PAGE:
He addressed a qualm about marriage that both the Mr. and myself have expressed - to each other - since we got engaged: is it possible, or even reasonable, to stay faithful to one person for dozens upon dozens of years? That we're both older than your 'average' newlywed takes a few years off that count, but we're still looking a loooooooong way into the future. How to sustain a relationship until we're in rocking chairs?
The insightful Daniel Jones suggests it's all about confiding such concerns, and offers this reassurance:
After reading hundreds of columns, Mr. Jones is no stranger to the 'what to call your spouse' question, as it relates to all sorts of couples. His answer, which could resolve both the Trouble with Wife, and the Introduction Conundrum, is for all of us - regardless of gender or orientation - to refer to our partners as just that: partners. With a spot-on allusion to Dr. Seuss, he writes:
Some people think we live too long to commit to one person for life. Monogamy may have made sense a few centuries ago, they argue, when we tended to die in our 40s (after raising a dozen children). But being with the same person well into our 70s and 80s? That simply can’t be natural.
This is a question, by the way, asked almost exclusively by people in their 40s (or younger). People in their 70s and 80s do not ask this question. They are, by and large, very happy to have shared a lifetime with the same person.
O.K., but that’s three decades before the appreciation kicks in. What if you want to feel appreciated now? And what if the person who makes you feel appreciated isn’t your spouse?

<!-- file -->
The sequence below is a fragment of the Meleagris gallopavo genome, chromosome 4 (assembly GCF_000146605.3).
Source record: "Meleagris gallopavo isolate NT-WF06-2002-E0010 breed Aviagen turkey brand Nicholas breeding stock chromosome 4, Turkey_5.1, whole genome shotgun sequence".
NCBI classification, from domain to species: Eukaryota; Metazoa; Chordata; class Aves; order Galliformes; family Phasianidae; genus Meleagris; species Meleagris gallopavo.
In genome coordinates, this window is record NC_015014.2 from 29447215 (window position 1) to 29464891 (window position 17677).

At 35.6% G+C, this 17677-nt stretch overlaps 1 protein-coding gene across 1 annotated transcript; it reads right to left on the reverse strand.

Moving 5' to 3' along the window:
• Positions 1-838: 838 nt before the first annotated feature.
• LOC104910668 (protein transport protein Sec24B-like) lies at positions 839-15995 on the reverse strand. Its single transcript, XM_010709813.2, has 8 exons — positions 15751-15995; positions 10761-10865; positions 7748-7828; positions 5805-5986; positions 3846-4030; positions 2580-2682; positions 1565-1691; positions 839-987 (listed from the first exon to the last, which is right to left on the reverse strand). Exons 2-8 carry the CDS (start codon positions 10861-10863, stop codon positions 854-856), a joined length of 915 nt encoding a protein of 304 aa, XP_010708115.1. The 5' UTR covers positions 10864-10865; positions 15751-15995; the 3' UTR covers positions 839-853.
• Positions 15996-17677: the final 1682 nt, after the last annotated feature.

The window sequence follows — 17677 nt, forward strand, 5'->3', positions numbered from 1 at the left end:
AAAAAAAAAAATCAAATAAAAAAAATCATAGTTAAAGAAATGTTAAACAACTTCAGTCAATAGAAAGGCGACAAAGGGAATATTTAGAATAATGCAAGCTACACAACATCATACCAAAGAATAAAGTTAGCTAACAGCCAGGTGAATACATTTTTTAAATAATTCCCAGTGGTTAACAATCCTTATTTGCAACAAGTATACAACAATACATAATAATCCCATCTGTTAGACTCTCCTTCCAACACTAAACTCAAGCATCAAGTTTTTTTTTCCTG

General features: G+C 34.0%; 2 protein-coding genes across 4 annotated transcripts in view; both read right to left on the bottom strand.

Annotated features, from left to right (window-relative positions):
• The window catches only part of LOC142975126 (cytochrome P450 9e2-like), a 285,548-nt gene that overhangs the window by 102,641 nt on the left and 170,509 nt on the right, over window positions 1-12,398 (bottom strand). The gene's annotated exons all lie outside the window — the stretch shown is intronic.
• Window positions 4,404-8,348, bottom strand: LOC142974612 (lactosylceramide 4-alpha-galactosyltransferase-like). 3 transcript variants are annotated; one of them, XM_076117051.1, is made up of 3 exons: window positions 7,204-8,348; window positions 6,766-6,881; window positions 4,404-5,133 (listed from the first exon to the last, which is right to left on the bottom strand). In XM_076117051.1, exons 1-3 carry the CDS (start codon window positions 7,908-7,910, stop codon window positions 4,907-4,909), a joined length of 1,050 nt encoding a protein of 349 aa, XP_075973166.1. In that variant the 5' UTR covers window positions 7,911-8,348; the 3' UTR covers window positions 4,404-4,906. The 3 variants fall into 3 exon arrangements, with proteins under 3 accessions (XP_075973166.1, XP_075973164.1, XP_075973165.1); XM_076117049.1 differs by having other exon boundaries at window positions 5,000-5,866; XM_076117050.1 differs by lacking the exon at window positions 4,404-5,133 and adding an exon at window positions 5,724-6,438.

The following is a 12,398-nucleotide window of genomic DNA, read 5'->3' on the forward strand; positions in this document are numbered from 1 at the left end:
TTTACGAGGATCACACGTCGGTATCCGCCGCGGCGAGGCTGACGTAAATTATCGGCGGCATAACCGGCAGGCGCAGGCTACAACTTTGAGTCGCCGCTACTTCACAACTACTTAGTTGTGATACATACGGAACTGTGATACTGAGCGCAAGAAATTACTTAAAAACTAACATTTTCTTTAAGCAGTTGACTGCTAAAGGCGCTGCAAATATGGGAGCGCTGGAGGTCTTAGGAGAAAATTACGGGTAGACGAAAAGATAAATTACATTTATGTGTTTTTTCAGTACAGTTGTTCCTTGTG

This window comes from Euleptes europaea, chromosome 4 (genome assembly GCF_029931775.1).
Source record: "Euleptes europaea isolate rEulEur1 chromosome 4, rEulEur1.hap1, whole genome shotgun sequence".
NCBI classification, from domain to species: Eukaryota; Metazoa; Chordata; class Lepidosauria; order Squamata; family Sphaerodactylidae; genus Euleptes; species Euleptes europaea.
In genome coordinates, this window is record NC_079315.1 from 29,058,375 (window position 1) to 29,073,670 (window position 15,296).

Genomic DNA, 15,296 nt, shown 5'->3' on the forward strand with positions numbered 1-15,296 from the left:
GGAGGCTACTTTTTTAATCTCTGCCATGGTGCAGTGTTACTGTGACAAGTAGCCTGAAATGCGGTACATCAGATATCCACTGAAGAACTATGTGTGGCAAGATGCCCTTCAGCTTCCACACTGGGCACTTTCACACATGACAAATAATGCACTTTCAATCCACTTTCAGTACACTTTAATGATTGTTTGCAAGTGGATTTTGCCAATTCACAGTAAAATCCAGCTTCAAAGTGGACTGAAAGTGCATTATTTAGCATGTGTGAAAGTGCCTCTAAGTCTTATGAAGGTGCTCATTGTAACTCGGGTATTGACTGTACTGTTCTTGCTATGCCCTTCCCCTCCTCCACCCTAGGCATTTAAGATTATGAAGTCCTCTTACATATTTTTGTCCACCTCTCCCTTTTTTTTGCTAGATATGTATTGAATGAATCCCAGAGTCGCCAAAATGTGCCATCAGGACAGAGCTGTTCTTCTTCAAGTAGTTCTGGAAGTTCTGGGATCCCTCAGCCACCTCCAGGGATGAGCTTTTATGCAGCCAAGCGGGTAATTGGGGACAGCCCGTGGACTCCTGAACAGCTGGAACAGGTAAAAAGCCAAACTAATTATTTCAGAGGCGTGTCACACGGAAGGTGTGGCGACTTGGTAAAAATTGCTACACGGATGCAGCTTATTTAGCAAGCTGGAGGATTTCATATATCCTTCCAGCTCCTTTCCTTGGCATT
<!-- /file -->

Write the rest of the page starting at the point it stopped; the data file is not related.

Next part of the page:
Here’s a heartening trend — husbands and wives choosing to talk honestly with each other about their needs, desires and temptations, even (or especially) when they threaten the marriage. In the stories crossing my desk, sneaking is increasingly being replaced by confiding. And the sky isn’t falling and clothes aren’t being thrown from windows. The conversations are hard, rage may have to be expressed, but many couples find a way through.
Why not tear a page from the wranglers’ handbook and require all married folk to call each other partner? Think of the benefits. Not only would life start to sound like a permanent square dance, we’d also lose the language that distinguishes gay marriage from straight. And perhaps like Dr. Seuss’s famous Star-Belly Sneetches, who finally learn that no one kind of Sneetch is the best on the beach, we’ll see that marriage is marriage, meant for devotion that thrives, and not just for unions of straight husbands and wives.